Commodities, Derivatives and Structured Products
Options - Part 4
This eCourse consists of two modules which covers the “Greeks” - the various sensitivities of an option to different factors. They are called “Greeks” because each of those sensitivities is usually denominated by a Greek letter: delta, gamma, theta, and so forth. The management of options, particularly the management of option portfolios, is complicated by these multiple sensitivities. A key phrase for market participants is 'dynamic hedging'; unlike some other financial instruments, hedging and management of option portfolios requires constant vigilance. Awareness of the various changes in value due to market movements is essential.
The two modules in this series provide definitions of each of the key sensitivities, and show the calculations for values in terms of the theoretical continuous-time Black-Scholes-Merton option pricing model. The modules also show how these values change with respect to common variables such as time and strike price. Finally, 'real world' adjustments to the theoretical values are examined in order for those sensitivities to be useful to an option participant.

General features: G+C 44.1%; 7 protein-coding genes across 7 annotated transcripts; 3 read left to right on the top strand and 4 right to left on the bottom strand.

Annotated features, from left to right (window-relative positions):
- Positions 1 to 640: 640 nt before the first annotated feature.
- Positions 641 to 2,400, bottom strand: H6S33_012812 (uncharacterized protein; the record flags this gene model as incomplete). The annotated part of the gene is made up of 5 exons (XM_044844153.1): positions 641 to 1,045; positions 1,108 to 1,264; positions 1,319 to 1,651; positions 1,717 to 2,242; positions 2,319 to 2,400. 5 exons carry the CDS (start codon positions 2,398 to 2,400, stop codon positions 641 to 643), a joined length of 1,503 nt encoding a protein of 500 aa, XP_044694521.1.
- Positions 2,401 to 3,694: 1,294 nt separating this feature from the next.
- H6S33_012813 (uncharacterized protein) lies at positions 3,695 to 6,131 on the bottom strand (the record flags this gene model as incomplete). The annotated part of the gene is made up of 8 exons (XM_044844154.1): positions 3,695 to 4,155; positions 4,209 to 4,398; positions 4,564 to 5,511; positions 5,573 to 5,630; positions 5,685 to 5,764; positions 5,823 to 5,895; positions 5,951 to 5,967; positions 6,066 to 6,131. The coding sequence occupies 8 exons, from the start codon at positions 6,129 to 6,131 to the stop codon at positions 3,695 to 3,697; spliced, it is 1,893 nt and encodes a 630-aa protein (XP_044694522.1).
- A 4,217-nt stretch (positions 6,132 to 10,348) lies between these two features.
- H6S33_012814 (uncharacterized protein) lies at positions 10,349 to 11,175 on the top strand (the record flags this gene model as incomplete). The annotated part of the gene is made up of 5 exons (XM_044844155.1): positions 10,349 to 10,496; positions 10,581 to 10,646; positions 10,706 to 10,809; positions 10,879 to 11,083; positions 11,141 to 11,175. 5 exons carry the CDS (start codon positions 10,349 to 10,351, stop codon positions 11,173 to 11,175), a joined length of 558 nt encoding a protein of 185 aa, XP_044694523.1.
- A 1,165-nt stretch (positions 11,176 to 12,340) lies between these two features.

Module 1 focuses on delta and gamma, which addresses the exposures generated by a change in the underlying price of an asset by examining the key sensitivities of delta and gamma.
Module 2 focuses on the way an option generates exposure given changes in market variables. In this module, the major sensitivities of an option’s price, relative to time, volatility, and interest rates, are outlined. This module also examines other secondary measurements and focuses on the issues faced when managing a portfolio of options.
On completion of this course, you will be able to:
- Define delta, explain how it is measured, how it changes, and how it is managed
- Define gamma, explain how it is measured, how it changes, and how it is managed
- Describe and define the Greeks: theta, vega, and rho
- Describe some other key sensitivities, in particular those that relate to exposures generated given a change in something other than the price of the underlying asset
- Explain how option sensitivities are connected to the concept of hedging, and the problems created by (or inherent in) a portfolio of multiple instruments
Module 1: Options - Greeks (Part I)
Topic 1: Delta
Topic 2: Gamma
Module 2: Options - Greeks (Part II)
Topic 1: Theta, Vega, and Rho
Topic 2: Secondary Sensitivities
Topic 3: Hedging & Portfolio Issues